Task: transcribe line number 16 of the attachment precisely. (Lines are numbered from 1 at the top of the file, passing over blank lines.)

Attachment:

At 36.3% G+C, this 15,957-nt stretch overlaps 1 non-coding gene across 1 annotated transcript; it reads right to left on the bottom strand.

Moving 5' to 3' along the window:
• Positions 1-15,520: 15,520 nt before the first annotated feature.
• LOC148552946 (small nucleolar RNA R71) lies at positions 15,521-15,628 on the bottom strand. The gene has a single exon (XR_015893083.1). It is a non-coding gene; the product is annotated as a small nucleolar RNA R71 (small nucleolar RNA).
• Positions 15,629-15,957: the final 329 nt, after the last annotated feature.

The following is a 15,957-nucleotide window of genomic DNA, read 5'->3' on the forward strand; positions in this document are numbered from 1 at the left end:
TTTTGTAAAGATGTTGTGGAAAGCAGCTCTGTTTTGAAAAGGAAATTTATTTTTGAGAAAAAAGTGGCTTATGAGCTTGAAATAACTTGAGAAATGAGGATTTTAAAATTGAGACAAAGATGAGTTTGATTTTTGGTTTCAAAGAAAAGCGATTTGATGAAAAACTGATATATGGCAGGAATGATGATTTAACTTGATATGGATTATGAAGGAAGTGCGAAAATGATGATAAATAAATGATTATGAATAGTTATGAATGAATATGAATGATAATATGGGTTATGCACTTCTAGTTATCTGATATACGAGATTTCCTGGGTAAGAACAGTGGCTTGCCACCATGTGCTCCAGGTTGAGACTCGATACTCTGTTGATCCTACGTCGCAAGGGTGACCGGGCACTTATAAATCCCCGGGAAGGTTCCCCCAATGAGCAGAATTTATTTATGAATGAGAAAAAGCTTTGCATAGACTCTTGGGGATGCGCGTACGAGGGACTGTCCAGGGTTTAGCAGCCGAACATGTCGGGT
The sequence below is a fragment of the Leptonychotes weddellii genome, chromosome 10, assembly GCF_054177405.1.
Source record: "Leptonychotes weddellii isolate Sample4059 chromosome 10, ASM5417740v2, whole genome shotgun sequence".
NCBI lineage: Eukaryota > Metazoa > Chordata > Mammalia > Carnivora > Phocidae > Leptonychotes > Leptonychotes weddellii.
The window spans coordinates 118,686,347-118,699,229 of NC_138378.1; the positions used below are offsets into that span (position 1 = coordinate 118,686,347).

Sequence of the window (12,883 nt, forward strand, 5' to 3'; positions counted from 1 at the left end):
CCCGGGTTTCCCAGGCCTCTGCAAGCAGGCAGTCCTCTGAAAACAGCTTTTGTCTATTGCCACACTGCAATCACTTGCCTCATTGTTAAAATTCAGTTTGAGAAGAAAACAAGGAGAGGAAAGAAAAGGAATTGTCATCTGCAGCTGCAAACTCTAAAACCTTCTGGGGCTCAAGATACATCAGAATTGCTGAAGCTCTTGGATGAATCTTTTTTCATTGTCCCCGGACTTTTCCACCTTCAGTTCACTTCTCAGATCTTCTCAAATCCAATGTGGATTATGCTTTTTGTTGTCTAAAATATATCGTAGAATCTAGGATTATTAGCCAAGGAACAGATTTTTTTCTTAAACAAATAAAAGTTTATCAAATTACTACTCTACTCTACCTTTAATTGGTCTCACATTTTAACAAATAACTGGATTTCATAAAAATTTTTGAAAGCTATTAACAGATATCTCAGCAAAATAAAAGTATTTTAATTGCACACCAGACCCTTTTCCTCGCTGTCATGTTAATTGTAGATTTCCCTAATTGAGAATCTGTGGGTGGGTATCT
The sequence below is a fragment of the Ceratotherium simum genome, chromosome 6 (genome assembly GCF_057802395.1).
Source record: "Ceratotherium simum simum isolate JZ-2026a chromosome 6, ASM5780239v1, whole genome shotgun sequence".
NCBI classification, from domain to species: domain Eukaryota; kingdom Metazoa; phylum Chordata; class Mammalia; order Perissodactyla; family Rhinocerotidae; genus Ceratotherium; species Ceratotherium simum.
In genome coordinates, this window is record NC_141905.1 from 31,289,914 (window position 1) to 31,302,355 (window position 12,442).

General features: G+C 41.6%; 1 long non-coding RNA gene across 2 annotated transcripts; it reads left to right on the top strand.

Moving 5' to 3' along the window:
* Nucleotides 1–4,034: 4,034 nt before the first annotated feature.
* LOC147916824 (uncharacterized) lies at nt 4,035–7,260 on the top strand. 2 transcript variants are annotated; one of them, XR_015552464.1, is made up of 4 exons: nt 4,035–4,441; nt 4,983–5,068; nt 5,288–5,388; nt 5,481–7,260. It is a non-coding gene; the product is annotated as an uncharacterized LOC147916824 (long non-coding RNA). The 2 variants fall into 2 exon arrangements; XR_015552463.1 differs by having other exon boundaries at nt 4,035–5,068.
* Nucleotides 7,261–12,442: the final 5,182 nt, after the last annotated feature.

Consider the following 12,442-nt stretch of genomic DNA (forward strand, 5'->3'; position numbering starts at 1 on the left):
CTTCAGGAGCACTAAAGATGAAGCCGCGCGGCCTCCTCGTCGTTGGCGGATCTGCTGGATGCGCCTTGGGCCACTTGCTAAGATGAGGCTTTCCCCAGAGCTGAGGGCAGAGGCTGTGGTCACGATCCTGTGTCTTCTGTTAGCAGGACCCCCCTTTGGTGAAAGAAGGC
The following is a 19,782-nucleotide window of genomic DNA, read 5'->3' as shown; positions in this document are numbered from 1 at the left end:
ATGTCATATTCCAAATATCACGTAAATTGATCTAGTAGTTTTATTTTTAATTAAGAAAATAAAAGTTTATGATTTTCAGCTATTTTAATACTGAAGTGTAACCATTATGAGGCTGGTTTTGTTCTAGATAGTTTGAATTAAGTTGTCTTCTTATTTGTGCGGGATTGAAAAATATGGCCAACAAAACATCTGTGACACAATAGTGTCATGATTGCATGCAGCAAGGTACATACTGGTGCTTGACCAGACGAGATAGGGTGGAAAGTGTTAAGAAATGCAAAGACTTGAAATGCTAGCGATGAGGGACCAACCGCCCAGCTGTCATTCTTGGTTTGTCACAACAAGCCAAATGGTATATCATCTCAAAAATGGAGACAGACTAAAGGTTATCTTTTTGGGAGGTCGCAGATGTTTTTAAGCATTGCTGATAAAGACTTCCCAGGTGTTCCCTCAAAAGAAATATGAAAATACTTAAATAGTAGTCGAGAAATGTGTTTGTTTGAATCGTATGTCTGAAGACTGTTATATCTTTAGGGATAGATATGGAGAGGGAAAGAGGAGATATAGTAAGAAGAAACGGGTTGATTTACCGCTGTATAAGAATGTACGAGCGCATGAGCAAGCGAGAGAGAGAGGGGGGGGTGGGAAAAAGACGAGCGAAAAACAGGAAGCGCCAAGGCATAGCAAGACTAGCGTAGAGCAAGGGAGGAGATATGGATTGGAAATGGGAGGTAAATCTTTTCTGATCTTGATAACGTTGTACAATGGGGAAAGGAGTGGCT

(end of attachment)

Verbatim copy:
NCBI classification, from domain to species: domain Eukaryota; kingdom Metazoa; phylum Chordata; class Mammalia; order Perissodactyla; family Rhinocerotidae; genus Ceratotherium; species Ceratotherium simum.